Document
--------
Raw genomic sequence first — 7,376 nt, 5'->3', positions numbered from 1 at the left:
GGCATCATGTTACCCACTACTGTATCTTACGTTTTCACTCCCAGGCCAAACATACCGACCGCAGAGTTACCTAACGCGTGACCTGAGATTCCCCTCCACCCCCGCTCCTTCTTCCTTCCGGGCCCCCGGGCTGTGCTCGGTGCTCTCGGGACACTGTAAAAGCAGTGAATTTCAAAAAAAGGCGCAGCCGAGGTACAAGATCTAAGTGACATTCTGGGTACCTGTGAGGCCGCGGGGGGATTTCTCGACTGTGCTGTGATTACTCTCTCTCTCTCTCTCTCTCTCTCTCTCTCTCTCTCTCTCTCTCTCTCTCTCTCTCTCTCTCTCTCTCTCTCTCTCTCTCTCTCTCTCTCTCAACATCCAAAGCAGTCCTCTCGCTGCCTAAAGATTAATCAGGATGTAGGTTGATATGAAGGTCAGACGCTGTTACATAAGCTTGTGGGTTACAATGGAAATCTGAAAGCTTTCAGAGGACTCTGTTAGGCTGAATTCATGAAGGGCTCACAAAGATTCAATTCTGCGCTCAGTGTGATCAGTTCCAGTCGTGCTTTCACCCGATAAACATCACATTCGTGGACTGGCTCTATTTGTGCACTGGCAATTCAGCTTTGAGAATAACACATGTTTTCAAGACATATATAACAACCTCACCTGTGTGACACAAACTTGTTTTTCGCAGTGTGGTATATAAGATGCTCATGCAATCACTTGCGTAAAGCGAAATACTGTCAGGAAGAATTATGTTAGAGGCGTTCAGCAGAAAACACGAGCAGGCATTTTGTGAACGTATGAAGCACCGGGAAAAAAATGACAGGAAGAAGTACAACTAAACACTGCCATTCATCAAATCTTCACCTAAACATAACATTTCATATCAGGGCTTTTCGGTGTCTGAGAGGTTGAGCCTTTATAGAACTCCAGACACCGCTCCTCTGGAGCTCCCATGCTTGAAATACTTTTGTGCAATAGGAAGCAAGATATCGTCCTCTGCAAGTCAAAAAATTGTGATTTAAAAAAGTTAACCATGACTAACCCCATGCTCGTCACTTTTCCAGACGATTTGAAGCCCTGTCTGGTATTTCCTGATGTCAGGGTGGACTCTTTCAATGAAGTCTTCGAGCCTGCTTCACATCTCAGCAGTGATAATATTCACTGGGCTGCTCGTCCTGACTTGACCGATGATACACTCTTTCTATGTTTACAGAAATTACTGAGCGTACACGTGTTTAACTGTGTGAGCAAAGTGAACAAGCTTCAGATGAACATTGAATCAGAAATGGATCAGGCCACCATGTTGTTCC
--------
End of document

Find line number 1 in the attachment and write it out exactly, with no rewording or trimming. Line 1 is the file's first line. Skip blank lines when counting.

Raw genomic sequence first — 7,376 nt, 5'->3', positions numbered from 1 at the left: